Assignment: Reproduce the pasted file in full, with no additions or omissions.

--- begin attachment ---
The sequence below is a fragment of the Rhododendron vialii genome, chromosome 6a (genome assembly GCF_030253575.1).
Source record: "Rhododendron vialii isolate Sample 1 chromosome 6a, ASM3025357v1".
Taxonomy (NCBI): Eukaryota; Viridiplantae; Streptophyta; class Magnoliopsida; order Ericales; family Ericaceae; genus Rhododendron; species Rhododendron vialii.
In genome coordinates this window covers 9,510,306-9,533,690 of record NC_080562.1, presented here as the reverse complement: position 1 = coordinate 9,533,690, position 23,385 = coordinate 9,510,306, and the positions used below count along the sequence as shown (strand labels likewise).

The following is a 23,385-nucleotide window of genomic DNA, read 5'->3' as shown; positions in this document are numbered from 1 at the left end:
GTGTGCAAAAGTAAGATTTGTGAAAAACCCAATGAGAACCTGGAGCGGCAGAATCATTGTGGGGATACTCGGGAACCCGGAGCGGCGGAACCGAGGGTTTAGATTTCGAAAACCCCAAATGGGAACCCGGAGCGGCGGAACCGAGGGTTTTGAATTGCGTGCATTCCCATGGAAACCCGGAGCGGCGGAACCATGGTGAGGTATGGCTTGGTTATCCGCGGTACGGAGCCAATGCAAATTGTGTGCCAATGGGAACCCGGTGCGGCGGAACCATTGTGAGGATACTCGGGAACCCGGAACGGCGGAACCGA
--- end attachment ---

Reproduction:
The sequence below is a fragment of the Rhododendron vialii genome, chromosome 6a (genome assembly GCF_030253575.1).
Source record: "Rhododendron vialii isolate Sample 1 chromosome 6a, ASM3025357v1".
Taxonomy (NCBI): Eukaryota; Viridiplantae; Streptophyta; class Magnoliopsida; order Ericales; family Ericaceae; genus Rhododendron; species Rhododendron vialii.
In genome coordinates this window covers 9,510,306-9,533,690 of record NC_080562.1, presented here as the reverse complement: position 1 = coordinate 9,533,690, position 23,385 = coordinate 9,510,306, and the positions used below count along the sequence as shown (strand labels likewise).

The following is a 23,385-nucleotide window of genomic DNA, read 5'->3' as shown; positions in this document are numbered from 1 at the left end:
GTGTGCAAAAGTAAGATTTGTGAAAAACCCAATGAGAACCTGGAGCGGCAGAATCATTGTGGGGATACTCGGGAACCCGGAGCGGCGGAACCGAGGGTTTAGATTTCGAAAACCCCAAATGGGAACCCGGAGCGGCGGAACCGAGGGTTTTGAATTGCGTGCATTCCCATGGAAACCCGGAGCGGCGGAACCATGGTGAGGTATGGCTTGGTTATCCGCGGTACGGAGCCAATGCAAATTGTGTGCCAATGGGAACCCGGTGCGGCGGAACCATTGTGAGGATACTCGGGAACCCGGAACGGCGGAACCGA